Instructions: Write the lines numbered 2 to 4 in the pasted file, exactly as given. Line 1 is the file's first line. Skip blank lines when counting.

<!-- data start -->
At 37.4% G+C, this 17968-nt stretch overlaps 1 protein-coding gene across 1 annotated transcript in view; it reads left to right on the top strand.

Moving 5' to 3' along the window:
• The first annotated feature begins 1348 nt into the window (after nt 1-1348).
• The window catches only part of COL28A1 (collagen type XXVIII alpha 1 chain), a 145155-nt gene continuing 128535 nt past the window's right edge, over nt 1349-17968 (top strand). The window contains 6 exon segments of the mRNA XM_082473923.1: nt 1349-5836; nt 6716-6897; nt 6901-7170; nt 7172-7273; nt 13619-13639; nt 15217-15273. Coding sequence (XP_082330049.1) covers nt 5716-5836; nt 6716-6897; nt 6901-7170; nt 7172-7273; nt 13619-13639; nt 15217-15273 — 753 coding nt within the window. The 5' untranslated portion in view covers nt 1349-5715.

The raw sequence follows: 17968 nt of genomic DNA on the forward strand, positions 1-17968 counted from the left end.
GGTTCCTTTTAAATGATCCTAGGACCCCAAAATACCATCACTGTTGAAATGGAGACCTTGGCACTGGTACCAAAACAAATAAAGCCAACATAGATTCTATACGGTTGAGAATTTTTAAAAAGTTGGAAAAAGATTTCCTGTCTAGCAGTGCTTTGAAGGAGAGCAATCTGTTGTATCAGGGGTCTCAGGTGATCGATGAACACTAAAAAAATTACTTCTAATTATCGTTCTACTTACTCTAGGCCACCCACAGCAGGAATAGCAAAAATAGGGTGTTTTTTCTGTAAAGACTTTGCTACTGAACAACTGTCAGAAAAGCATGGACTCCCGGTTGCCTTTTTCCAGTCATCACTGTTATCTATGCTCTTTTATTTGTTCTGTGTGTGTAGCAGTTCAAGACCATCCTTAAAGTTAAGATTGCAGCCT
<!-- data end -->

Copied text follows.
Moving 5' to 3' along the window:
• The first annotated feature begins 1348 nt into the window (after nt 1-1348).
• The window catches only part of COL28A1 (collagen type XXVIII alpha 1 chain), a 145155-nt gene continuing 128535 nt past the window's right edge, over nt 1349-17968 (top strand). The window contains 6 exon segments of the mRNA XM_082473923.1: nt 1349-5836; nt 6716-6897; nt 6901-7170; nt 7172-7273; nt 13619-13639; nt 15217-15273. Coding sequence (XP_082330049.1) covers nt 5716-5836; nt 6716-6897; nt 6901-7170; nt 7172-7273; nt 13619-13639; nt 15217-15273 — 753 coding nt within the window. The 5' untranslated portion in view covers nt 1349-5715.